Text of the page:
It is hard to know what to worry about when it comes to our pets’ health. Your pet can’t tell you when something hurts more than it should or if their pain is at a three or at an eight.
Here’s the good news: If you’re paying attention, you can spot some signs that your pet’s eye gunk is more than the usual eye crust.
Here are some tips on how to determine if your pet’s eye gunk is normal or a matter of some concern.
Normal Eye Gunk
All dogs and cats can get eye gunk from time to time. Sometimes they slept really long, there might be a lot of pollen in their air, or they might be a breed that is prone to more eye gunk. Clear eye gunk is not a big deal. When it dries and becomes eye crusty, it might look a bit brown. If it happens every once in awhile, it is not something to worry about.
The hair around your pet’s eyes should not be constantly wet. You should be concerned if you notice that:
- You’re wiping off eye gunk multiple times a day.
- The hair around your dog’s eyes looks wet all the time.
This could be caused by allergies. If it is combined with snorting, sneezing, red or irritated skin, or paw chewing, this could be seasonal allergies or an allergy to their new food or toy or dog bed. If the issue gets worse and doesn’t alleviate quickly, you should make an appointment with your vet.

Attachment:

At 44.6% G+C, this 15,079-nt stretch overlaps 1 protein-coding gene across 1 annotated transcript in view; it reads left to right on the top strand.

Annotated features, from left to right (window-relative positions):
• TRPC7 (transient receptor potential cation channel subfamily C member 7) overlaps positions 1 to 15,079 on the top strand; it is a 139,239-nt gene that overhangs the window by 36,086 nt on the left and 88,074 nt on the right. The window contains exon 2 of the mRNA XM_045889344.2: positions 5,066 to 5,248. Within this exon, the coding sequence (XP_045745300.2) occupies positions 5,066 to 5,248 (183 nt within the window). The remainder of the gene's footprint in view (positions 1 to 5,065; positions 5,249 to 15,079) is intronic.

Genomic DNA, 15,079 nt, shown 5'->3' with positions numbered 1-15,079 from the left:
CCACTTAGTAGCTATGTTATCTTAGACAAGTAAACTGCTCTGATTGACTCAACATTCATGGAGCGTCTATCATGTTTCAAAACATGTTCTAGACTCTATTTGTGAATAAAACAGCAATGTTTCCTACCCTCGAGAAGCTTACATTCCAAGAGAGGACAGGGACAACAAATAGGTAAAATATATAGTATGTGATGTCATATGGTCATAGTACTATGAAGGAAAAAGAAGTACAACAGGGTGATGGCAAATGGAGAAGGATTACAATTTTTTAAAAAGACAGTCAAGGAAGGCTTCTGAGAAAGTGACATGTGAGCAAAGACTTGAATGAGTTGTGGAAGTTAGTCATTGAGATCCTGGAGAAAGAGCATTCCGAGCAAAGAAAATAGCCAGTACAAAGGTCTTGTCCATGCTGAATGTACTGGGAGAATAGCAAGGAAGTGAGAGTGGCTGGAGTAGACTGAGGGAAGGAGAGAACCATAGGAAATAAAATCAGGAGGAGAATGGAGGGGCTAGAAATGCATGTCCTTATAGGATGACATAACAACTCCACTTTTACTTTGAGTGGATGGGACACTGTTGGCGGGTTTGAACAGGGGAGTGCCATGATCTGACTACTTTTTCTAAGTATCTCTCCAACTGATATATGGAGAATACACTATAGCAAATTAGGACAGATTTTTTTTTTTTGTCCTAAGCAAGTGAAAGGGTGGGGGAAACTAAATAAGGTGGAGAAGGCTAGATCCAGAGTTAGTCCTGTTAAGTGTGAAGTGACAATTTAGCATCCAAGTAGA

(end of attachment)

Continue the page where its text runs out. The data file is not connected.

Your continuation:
Normal eye gunk that happens to all pets and humans alike, should be clear or opaque looking. If your pet has eye gunk that is brown or green or yellow in color, this is definitely a cause for concern. Your pet could have conjunctivitis or another infection that needs to be treated by a veterinarian.
Constant Pawing at the Eyes
Your pet is not a fan of the eye gunk anymore than you are. Even normal eye gunk they will likely try to use their paws to get off of their eyes. However, if you notice your pet pawing at their eyes much more frequently than normal, this can be a sign of a more serious problem. This can be a sign that a buildup of tears is happening in their eyes from either primary or secondary glaucoma, and an appointment with your vet will be needed to treat. The tears building up can put pressure on the eye and be very painful for your pet.
The most important thing to note is that eye gunk that happens every once in awhile is likely no big deal. If you see eye gunk one day and don’t see it again for a few days or a few weeks, your pet is likely okay and just woke up like that.
Eye gunk that you notice every day, or multiple times in a day, and looks at all different than it has in the past, likely warrants a call to your veterinarian.
For more information about eye gunk, or to talk about any concerns you have about your pet, contact the experts at Academy Animal Hospital.